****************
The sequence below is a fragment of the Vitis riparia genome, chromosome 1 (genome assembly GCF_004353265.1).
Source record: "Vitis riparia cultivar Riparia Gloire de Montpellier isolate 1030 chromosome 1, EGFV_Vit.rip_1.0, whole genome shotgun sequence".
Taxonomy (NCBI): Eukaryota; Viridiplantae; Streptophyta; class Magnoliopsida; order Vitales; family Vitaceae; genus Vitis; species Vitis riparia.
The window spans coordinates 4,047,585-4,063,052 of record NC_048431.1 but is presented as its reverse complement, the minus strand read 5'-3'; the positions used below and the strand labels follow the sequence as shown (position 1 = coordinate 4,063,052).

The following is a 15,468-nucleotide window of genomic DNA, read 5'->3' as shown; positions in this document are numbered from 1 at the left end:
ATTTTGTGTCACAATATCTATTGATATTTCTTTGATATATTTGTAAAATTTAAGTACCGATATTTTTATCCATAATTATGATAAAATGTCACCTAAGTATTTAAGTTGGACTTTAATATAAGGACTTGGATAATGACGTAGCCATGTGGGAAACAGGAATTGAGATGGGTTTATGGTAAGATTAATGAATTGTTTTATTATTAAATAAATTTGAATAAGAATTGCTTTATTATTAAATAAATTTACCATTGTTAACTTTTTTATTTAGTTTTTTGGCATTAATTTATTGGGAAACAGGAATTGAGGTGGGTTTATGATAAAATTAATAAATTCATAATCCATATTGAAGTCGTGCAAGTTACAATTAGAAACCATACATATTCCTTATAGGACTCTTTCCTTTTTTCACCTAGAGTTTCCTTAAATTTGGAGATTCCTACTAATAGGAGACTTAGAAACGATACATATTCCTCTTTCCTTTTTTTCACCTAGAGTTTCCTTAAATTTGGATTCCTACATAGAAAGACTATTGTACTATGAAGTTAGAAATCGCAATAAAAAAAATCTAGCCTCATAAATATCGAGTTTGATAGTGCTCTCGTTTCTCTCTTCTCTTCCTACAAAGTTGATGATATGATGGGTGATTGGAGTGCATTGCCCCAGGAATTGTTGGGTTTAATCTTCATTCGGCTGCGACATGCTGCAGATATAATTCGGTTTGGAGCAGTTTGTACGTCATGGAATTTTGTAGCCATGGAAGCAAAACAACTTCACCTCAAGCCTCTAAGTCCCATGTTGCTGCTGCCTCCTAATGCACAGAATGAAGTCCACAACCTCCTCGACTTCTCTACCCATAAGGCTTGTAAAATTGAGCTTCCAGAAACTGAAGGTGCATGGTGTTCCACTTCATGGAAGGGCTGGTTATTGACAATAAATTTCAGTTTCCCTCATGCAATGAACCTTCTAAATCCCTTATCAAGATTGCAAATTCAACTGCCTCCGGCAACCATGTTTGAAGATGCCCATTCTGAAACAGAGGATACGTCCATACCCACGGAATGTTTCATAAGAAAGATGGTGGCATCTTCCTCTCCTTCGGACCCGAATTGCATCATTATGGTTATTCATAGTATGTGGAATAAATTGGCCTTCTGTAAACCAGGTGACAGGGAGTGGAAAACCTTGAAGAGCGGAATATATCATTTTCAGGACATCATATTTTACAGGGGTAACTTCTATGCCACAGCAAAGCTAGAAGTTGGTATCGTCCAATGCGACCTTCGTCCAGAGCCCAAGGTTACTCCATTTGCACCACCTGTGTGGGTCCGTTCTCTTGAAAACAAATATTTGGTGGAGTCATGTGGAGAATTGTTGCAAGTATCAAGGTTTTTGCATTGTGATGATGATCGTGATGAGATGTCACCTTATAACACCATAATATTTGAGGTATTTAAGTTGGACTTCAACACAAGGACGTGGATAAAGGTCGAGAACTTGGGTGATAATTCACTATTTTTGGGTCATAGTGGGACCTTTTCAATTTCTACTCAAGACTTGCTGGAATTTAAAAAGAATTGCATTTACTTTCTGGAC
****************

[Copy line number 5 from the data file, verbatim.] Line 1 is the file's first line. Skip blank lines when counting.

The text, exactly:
The following is a 15,468-nucleotide window of genomic DNA, read 5'->3' as shown; positions in this document are numbered from 1 at the left end: